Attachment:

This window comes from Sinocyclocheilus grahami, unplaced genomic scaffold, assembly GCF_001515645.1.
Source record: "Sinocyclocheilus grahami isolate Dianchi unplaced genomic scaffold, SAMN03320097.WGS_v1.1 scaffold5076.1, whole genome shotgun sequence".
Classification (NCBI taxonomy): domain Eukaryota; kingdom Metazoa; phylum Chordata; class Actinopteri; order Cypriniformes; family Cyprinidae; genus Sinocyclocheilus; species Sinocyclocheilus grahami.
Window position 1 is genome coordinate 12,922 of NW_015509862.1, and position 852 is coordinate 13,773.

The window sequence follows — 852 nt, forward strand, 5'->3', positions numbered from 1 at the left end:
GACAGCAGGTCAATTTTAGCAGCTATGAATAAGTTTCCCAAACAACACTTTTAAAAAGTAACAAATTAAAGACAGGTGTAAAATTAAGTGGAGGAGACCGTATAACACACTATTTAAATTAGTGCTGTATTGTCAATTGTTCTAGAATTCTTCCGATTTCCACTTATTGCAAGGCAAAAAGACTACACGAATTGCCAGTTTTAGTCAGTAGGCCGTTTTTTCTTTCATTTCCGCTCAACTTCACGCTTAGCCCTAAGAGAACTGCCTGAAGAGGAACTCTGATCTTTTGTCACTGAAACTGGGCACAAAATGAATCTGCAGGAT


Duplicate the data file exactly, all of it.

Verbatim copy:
This window comes from Sinocyclocheilus grahami, unplaced genomic scaffold, assembly GCF_001515645.1.
Source record: "Sinocyclocheilus grahami isolate Dianchi unplaced genomic scaffold, SAMN03320097.WGS_v1.1 scaffold5076.1, whole genome shotgun sequence".
Classification (NCBI taxonomy): domain Eukaryota; kingdom Metazoa; phylum Chordata; class Actinopteri; order Cypriniformes; family Cyprinidae; genus Sinocyclocheilus; species Sinocyclocheilus grahami.
Window position 1 is genome coordinate 12,922 of NW_015509862.1, and position 852 is coordinate 13,773.

The window sequence follows — 852 nt, forward strand, 5'->3', positions numbered from 1 at the left end:
GACAGCAGGTCAATTTTAGCAGCTATGAATAAGTTTCCCAAACAACACTTTTAAAAAGTAACAAATTAAAGACAGGTGTAAAATTAAGTGGAGGAGACCGTATAACACACTATTTAAATTAGTGCTGTATTGTCAATTGTTCTAGAATTCTTCCGATTTCCACTTATTGCAAGGCAAAAAGACTACACGAATTGCCAGTTTTAGTCAGTAGGCCGTTTTTTCTTTCATTTCCGCTCAACTTCACGCTTAGCCCTAAGAGAACTGCCTGAAGAGGAACTCTGATCTTTTGTCACTGAAACTGGGCACAAAATGAATCTGCAGGAT